World’s most diverse city – Toronto

A view at Toronto Skyline from Toronto Islands.

Choosing the route of our trip we decided to start from Canada. Why? It’s very simple – nature in Canada is beautiful, the people friendly and the city is an amazing cultural mix. The official world’s most diverse city is Toronto, and because of that we started here our adventure.

“Multi-culti” that works

According to research by various institutions 50% of the population of Toronto have been born outside of Canada. An incredible mix of skin colors, languages ​​and cultures can be seen almost everywhere Toronto. All clearly conspicuous, but at the same time the mix is ​​not dominated by one nationality.

Tourists walking Chinatown in Toronto.
Chinatown in Toronto

Of course there are places in the city, where some cultures are more dominant, such as Little Italy or Chinatown, that we visited. But even here the mixing of cultures still occurs. In the Italian pizzeria in Little Italy the waiter looked to us like a person of Hispanic origin, and as we found during the interview – he was really from China. Mix, mix, mix …. that’s really interesting to see 😉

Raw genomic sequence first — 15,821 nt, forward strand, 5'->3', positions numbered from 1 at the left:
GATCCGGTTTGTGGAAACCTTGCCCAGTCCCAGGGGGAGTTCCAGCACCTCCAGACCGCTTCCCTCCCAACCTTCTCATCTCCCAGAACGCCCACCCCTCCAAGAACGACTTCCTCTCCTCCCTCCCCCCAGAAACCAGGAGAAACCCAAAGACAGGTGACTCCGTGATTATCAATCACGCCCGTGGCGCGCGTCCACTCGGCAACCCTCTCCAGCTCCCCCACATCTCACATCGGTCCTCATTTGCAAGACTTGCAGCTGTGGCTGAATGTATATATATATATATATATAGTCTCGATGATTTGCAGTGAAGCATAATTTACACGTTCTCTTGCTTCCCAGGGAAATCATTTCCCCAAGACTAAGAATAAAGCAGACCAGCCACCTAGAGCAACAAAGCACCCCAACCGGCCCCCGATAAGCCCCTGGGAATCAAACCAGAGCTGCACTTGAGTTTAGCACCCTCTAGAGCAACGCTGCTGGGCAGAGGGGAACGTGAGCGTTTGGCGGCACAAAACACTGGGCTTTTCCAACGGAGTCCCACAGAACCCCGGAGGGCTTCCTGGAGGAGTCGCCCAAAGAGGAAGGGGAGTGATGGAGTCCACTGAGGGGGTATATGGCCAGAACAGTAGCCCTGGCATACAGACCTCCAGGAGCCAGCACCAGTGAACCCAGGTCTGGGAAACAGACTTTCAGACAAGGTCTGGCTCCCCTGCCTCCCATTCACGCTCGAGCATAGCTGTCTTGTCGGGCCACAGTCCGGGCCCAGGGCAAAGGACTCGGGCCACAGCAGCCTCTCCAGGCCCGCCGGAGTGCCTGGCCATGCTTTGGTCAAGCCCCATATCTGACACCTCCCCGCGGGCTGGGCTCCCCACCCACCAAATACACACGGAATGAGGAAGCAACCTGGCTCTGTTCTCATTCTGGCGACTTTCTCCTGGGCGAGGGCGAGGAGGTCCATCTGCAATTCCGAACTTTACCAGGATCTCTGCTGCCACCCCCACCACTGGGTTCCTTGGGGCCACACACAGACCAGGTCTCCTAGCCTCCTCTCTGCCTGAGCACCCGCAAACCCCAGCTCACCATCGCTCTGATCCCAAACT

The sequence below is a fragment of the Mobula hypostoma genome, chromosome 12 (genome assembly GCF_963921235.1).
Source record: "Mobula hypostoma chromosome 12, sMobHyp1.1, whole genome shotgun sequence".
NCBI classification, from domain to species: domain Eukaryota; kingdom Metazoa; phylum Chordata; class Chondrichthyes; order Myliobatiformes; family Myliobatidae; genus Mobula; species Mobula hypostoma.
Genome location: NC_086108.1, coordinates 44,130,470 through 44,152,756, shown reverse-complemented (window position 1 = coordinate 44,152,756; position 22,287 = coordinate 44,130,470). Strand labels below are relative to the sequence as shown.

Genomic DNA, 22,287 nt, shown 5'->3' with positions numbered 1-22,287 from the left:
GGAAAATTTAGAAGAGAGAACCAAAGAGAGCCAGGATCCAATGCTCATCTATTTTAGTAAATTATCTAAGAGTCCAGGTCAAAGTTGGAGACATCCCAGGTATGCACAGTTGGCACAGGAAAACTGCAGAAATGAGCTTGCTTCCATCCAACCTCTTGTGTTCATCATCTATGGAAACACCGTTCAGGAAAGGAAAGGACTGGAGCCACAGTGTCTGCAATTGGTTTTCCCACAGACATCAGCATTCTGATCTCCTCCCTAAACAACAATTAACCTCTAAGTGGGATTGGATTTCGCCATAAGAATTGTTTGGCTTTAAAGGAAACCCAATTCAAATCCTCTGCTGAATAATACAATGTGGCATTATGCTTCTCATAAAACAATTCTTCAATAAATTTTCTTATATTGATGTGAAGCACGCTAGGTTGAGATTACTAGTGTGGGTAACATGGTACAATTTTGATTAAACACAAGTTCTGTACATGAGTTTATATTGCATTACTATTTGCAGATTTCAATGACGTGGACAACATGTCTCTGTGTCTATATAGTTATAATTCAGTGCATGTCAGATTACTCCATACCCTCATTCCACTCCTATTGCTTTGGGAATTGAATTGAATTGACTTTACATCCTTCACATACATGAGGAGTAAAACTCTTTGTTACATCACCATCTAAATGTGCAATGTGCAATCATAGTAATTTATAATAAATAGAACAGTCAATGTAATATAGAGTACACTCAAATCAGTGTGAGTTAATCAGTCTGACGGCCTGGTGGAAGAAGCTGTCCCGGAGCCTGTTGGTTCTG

Our list of the top attractions in Toronto

We spent 5 days in Toronto. That’s quite some time but at the same time might not be enough time to see all the interesting things in the city. However, in order not to describe everything we did and see, we decided to make a list of the top 5 things that we most liked.

1. CN Tower and panorama of the city

CN Tower is the icon of Toronto. Measuring 553 meters tower was the tallest free-standing structure until 2010 from 1976 when it was built. You can see it almost all the time while strolling through the city center – it just flashes between skyscrapers. When you stand at the base of the tower and look up to its top all you can say is “Woooow… that’s tall…”.